Finally, the biggest missed opportunity in the potential white space involves serving the “what’s for dinner” shopper seeking a solution superior to supermarkets on two counts—efficient shopping trip plus quality and variety of easily prepared meals.

Located at the rear of the store, F&E’s 24-foot ready-to-heat prepared foods contain a limited range of dishes, principally chicken, macaroni and cheese, pasta, pizza, soup, and 2-3 beef items. In addition, a refrigerated end cap by the entrance contains sandwiches, sushi, desserts, and salads for grab and go shoppers. There are no hot take-home-and serve items, not even hot rotisserie chicken. Original meal solutions for gourmet appetites are sparse.

I left pondering these questions, “Did they really need to involve a chef with a background in fine-dining restaurant to develop this menu? Did Tesco intentionally design this store with willingness to lose the affluent what’s-for-dinner shopper? Will a different version of this store be developed for upscale neighborhoods like Scottsdale?

Points of differentiation.

Let’s examine how the shopper experiences express the differentiators characterizing the brand “fresh” and “easy.”

Fresh. For communicating the freshness of its offering, F&E gets a mixed scorecard. On the plus side, there’s plentiful signage explaining “enjoy by” dates in bakery, and the daily replenishment of produce and other perishables.

However, Daymon & Associates estimates about 30% of total items are perishables. In a 2006 white paper, Thinking the Unthinkable, the Hartman Group cited research pointing to “the increasing consumer belief that packaged foods—things found in a box, jar, pouch, carton, can, or bag - are, by definition, inferior products; products of lesser quality…” Furthermore, many consumers don’t accurately distinguish between “packaged” and “processed” items in the grocery aisles, but consider “fresh” as items stocked in the rapidly expanding perishable categories. By this standard, a shopper might conclude F&E has less fresh assortment than Safeway, Stater Bros., or Ralphs, which stock larger selections of produce, meat, and bakery item.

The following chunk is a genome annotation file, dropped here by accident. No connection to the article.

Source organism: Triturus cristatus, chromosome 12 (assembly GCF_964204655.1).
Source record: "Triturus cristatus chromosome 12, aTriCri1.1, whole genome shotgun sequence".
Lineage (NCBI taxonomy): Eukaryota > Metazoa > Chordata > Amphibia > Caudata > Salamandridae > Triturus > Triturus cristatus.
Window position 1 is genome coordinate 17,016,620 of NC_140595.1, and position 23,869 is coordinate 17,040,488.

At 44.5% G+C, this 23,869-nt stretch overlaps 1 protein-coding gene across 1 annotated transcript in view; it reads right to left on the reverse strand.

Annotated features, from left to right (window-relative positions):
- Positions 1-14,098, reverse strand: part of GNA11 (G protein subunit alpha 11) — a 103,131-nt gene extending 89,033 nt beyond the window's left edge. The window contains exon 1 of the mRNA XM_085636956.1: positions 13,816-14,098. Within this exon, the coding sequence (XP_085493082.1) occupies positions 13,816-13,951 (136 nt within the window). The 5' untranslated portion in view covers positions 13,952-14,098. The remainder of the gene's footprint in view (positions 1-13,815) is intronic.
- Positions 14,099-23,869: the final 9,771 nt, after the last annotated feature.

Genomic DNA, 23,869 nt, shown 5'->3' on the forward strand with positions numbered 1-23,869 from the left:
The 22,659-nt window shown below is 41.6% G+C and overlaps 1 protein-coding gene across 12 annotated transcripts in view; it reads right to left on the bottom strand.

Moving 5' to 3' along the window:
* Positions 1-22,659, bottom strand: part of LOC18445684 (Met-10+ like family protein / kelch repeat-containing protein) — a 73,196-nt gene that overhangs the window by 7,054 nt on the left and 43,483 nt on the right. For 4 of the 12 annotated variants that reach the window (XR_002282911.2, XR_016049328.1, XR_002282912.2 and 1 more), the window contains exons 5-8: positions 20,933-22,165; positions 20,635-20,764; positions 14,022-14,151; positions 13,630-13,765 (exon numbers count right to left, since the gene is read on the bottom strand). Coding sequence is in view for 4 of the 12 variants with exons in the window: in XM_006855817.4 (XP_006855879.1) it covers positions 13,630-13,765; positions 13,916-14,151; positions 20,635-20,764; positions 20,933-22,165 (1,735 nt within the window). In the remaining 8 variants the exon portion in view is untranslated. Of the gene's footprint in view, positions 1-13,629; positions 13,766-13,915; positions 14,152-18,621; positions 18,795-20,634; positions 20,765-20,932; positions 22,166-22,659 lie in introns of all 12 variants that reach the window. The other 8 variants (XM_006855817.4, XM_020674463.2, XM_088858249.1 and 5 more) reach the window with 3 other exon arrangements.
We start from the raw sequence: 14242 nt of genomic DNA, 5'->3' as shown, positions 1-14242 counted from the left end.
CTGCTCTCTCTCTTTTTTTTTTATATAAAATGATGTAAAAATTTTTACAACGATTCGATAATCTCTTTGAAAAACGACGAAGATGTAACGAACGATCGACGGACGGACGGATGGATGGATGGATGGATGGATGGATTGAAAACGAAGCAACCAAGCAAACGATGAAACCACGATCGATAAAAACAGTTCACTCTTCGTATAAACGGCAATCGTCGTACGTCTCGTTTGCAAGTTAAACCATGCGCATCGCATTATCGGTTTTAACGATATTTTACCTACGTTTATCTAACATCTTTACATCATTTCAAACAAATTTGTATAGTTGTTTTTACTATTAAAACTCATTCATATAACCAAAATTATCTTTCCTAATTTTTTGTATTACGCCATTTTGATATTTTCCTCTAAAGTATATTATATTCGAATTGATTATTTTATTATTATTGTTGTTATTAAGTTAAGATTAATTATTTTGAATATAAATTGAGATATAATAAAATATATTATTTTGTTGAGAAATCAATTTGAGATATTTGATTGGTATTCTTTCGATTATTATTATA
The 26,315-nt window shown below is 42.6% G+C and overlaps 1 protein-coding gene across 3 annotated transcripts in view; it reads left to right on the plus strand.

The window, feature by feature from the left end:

Easy. F&E illustrates thoughtful choices in creating an easy shopping trip, with the combination of small stores, speedy checkout, and minimal redundant SKUs. The edited assortment in most categories consists of a couple of national brands and the chain’s private label. While Tesco says that it national brand-private label ratio is 50-50, Daymon Associates estimates that it could be closer to 80 percent private label, though the 100 percent private labeling of all produce items could skew the numbers a bit.

The make or break factor determining F&E’s ultimate success will be how well the private label line gains a compelling brand reputation, much like Trader Joe’s. The accuracy of edited assortment depends on store brand items gaining favorable reception from first-time shoppers who then spread enthusiastic word of mouth endorsement. If shoppers reject the private label items, the ease of edited assortment quickly becomes an irrelevant and unappealing assortment.

F&E’s most publicized attribute is a health benefit—no artificial colors or flavors or added trans fats. But when 80% of items are store brands, they had better have a sterling reputation for two more attributes--great taste or uniqueness. Earning that reputation in part arises from staff well trained to offer frequent and informative sampling. At grand opening, primary sampling was done at a Kitchen Table station in the rear of the store, but with no display of the actual packages, no unique products being sampled (I tried apples and strawberries), no mention of the F&E name. An important branding touch point, sampling, is being squandered during the one chance to make a great first impression.

I have enormous respect for Tesco’s impressive track record and extensive array of retailer capabilities. Consequently, I suspect the Fresh & Easy stores I toured were intended to address needs of their specific neighborhoods, and that additional store versions will be customized for more upscale neighborhoods to capitalize on the full white space opportunity. Tesco hasn’t been a one-size-fits-all operator, and so retailers should anticipate more customer-centric innovations as the full fleet of stores emerge.

To receive a copy of Art Turock’s full critique of Fresh & Easy, plus his strategic recommendations on emerging opportunities that still exist for other food retailers based on the limits evident in the current version of this neighborhood market, please email him at or call 800-473-8997.